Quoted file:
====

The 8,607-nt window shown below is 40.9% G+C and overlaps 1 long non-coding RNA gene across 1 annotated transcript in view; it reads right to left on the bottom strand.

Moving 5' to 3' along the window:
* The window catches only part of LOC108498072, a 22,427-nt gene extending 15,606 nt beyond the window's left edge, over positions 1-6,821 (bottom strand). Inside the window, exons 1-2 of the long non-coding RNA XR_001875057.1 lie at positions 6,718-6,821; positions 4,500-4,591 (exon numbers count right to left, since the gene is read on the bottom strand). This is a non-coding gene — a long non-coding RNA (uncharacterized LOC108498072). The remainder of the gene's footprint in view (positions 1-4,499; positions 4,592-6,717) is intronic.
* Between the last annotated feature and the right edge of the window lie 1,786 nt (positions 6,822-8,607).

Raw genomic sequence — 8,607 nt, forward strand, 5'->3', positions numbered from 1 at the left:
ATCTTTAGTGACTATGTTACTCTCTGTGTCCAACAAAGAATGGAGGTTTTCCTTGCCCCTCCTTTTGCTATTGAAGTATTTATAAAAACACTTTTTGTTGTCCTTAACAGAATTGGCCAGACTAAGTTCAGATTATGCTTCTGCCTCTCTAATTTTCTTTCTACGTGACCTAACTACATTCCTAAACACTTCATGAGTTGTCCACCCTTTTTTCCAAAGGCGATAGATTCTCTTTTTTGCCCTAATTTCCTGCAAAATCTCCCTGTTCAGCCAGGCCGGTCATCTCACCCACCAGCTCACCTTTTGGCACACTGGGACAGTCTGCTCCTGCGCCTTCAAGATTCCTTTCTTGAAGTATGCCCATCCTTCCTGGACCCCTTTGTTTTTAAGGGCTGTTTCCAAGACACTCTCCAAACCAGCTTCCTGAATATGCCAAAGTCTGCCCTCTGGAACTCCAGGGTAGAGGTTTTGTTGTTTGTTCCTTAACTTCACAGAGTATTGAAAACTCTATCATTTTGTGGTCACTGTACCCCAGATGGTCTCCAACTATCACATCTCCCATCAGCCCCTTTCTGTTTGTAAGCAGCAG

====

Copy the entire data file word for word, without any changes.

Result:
The 8,607-nt window shown below is 40.9% G+C and overlaps 1 long non-coding RNA gene across 1 annotated transcript in view; it reads right to left on the bottom strand.

Moving 5' to 3' along the window:
* The window catches only part of LOC108498072, a 22,427-nt gene extending 15,606 nt beyond the window's left edge, over positions 1-6,821 (bottom strand). Inside the window, exons 1-2 of the long non-coding RNA XR_001875057.1 lie at positions 6,718-6,821; positions 4,500-4,591 (exon numbers count right to left, since the gene is read on the bottom strand). This is a non-coding gene — a long non-coding RNA (uncharacterized LOC108498072). The remainder of the gene's footprint in view (positions 1-4,499; positions 4,592-6,717) is intronic.
* Between the last annotated feature and the right edge of the window lie 1,786 nt (positions 6,822-8,607).

Raw genomic sequence — 8,607 nt, forward strand, 5'->3', positions numbered from 1 at the left:
ATCTTTAGTGACTATGTTACTCTCTGTGTCCAACAAAGAATGGAGGTTTTCCTTGCCCCTCCTTTTGCTATTGAAGTATTTATAAAAACACTTTTTGTTGTCCTTAACAGAATTGGCCAGACTAAGTTCAGATTATGCTTCTGCCTCTCTAATTTTCTTTCTACGTGACCTAACTACATTCCTAAACACTTCATGAGTTGTCCACCCTTTTTTCCAAAGGCGATAGATTCTCTTTTTTGCCCTAATTTCCTGCAAAATCTCCCTGTTCAGCCAGGCCGGTCATCTCACCCACCAGCTCACCTTTTGGCACACTGGGACAGTCTGCTCCTGCGCCTTCAAGATTCCTTTCTTGAAGTATGCCCATCCTTCCTGGACCCCTTTGTTTTTAAGGGCTGTTTCCAAGACACTCTCCAAACCAGCTTCCTGAATATGCCAAAGTCTGCCCTCTGGAACTCCAGGGTAGAGGTTTTGTTGTTTGTTCCTTAACTTCACAGAGTATTGAAAACTCTATCATTTTGTGGTCACTGTACCCCAGATGGTCTCCAACTATCACATCTCCCATCAGCCCCTTTCTGTTTGTAAGCAGCAG